If there’s anything that could work against Dick Johnson, it might be its lack of socio-political resonance in a field of docs loaded with those qualities. Contenders like Boys State, Time, and All In speak volumes about contemporary America, with the former spotlighting several teenagers well on their way to becoming the next generation of political power brokers. The extraordinary Time, meanwhile, uses the heart-rending story of one family’s struggle with the U.S. criminal justice system to illustrate the human cost of its deep flaws. And All In attempts to tackle nothing less than, as its subtitle declares, The Fight for Democracy, with Stacey Abrams and her voting rights activism in Georgia framing an examination of voter suppression throughout the country.

Then there’s Totally Under Control, which examines not just contemporary America, but the America of this very moment. An astonishing account of how the Trump administration lost control of the COVID-19 pandemic (or never had it to begin with), the film meticulously unpacks the early missteps and malfeasance that got us to where we are now. Of course, being so current has its drawbacks; Totally Under Control already feels a bit outdated, and will only feel more so by the Oscars, when we’ll be three months into Joe Biden’s presidency. But the film is hard to shake off, and the astounding details of its production — it was completed in just five months in total secrecy — could very well work in its favor.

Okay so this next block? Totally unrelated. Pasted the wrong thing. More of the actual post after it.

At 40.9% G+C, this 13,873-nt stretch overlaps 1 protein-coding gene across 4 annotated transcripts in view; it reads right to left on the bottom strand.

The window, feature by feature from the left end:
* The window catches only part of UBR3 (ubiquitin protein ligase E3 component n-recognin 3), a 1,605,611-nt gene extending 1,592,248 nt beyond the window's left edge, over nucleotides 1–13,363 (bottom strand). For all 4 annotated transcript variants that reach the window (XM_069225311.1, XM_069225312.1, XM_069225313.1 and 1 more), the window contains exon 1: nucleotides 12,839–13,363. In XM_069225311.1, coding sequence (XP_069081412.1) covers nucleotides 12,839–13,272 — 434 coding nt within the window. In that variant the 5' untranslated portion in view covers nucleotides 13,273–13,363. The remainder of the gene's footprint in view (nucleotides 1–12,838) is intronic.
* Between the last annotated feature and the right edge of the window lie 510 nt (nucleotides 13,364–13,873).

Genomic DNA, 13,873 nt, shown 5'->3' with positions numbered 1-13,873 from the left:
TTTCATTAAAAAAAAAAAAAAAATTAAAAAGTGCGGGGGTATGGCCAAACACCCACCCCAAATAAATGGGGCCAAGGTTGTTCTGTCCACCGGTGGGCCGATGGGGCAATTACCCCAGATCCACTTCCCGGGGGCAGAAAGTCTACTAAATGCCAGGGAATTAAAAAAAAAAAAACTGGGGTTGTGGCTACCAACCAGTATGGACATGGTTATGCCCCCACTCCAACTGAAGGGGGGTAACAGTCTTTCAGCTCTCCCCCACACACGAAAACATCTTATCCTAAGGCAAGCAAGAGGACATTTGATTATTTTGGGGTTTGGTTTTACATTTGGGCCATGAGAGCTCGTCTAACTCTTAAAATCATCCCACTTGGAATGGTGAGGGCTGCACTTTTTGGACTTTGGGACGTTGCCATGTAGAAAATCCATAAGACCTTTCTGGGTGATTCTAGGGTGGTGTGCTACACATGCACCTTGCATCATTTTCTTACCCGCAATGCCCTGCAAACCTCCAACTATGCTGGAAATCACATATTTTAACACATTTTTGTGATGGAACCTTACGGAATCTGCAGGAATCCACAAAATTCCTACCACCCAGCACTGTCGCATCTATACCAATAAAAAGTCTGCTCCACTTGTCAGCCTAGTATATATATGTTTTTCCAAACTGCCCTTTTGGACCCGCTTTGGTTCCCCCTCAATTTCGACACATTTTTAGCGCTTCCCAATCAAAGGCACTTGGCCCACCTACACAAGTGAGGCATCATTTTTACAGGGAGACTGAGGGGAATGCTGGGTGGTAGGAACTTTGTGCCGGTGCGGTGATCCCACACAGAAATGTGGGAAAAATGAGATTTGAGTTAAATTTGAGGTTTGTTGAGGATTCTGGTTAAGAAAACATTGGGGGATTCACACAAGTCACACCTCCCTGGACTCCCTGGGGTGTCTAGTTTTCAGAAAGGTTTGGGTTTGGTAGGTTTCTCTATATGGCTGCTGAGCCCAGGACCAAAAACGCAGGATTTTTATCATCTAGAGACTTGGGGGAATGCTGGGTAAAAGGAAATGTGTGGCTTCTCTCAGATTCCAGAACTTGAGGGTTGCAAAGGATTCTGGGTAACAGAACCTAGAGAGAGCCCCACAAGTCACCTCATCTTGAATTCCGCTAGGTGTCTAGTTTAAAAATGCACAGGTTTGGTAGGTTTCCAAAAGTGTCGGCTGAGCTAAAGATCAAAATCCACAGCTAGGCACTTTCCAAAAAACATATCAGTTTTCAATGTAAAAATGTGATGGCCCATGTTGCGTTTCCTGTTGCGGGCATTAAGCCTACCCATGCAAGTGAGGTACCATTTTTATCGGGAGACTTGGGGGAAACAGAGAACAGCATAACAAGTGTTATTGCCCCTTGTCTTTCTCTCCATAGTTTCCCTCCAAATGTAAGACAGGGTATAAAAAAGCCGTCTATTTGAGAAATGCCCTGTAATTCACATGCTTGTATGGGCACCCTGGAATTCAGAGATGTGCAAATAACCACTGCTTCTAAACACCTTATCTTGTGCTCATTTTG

Several upcoming docs, on the other hand, turned their cameras abroad, joining Collective in shining a light on international crises. Oscar-winning Icarus director Bryan Fogel returns this Christmas with The Dissident, digging into the 2018 assassination of Saudi journalist Jamal Khashoggi. And before that, on Dec. 11, arrives Assassins, which traces the 2017 murder of Kim Jong-un’s half-brother Kim Jong-nam. Both fit into the “stranger-than-fiction thriller” subgenre of documentary, relitigating recent history in an attempt to dig deeper than its rough first draft. (This type of film often plays well with Oscar voters; see 2010’s winner Inside Job, about the causes of the Great Recession, or 2014’s, Citizenfour, about Edward Snowden. The Dissident and Assassins hit VOD in January 2021.)

Still other films looked further into the past to illuminate our present. Fresh off last year’s Best Documentary winner American Factory, the Obamas’ Higher Ground Productions and Netflix released Crip Camp, a revelatory look at how people with disabilities fought for their civil rights — a fight that remains frustratingly incomplete — amid the 1960s and '70s movements for change. The upcoming, equally revelatory MLK/FBI (Jan. 15, 2021) is a blistering look into J. Edgar Hoover’s surveillance campaign against Martin Luther King Jr., bringing yet another shameful episode in America’s racial reckoning to the screen. And another Civil Rights Movement icon received a fitting tribute with John Lewis: Good Trouble, released just two weeks before the congressman’s death in July.

Even as audiences increasingly looked to escape the real world through entertainment (Tiger King notwithstanding; which, by the way, is ineligible for the Oscars with the new, post-O.J.: Made in America rules in place), this year showed us why we need docs so badly: to help us process and make sense of our reality. Come Oscar night, no matter which films have made it to the final five, they’ll all have that in common.